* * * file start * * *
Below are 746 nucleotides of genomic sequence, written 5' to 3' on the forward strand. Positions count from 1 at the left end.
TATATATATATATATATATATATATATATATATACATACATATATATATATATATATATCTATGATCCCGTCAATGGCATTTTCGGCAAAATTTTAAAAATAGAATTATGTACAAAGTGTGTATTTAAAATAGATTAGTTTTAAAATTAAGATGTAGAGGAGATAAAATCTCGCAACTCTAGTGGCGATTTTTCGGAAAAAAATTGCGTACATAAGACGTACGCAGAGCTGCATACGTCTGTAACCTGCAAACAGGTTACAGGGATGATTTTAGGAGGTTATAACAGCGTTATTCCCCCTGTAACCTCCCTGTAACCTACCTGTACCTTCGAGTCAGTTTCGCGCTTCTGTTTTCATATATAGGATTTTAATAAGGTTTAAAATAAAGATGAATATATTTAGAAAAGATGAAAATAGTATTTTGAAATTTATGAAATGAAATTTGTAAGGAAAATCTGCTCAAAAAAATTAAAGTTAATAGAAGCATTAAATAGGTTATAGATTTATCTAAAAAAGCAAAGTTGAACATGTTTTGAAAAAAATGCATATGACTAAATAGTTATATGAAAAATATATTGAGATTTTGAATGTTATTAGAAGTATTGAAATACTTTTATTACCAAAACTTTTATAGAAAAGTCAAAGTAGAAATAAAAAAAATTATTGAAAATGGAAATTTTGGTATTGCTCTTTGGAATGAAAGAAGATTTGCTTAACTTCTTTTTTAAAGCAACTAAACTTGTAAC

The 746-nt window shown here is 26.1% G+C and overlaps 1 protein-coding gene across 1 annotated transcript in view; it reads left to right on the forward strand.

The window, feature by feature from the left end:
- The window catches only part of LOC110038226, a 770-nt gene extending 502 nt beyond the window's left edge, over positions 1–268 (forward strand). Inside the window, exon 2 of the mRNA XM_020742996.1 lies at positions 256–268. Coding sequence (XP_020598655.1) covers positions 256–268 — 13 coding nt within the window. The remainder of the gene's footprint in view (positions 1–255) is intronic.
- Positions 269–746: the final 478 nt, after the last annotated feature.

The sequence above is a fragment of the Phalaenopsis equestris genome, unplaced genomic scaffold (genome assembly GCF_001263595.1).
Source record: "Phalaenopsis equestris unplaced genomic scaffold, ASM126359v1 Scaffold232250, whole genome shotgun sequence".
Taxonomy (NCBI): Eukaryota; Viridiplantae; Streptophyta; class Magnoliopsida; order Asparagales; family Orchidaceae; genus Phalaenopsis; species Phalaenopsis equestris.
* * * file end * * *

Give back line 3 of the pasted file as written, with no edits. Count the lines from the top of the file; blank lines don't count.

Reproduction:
The 746-nt window shown here is 26.1% G+C and overlaps 1 protein-coding gene across 1 annotated transcript in view; it reads left to right on the forward strand.